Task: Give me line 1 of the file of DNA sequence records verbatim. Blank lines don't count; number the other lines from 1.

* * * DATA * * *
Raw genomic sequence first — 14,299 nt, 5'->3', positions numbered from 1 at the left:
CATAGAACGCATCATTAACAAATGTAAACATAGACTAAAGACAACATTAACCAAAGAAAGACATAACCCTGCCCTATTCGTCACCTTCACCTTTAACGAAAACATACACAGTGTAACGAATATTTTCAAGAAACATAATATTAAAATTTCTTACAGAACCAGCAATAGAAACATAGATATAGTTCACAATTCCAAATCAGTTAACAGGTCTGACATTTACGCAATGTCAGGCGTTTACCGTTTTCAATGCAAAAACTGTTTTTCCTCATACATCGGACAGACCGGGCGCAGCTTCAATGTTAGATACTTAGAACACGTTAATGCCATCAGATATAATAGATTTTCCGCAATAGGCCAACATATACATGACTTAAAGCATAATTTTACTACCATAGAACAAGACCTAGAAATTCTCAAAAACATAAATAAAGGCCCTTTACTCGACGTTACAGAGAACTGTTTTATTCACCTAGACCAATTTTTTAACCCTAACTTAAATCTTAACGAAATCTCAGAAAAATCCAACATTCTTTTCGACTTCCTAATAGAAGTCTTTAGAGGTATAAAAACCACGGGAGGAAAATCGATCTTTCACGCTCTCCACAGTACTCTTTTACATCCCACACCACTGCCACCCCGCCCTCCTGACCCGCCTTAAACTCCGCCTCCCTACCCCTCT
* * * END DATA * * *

Raw genomic sequence first — 14,299 nt, 5'->3', positions numbered from 1 at the left: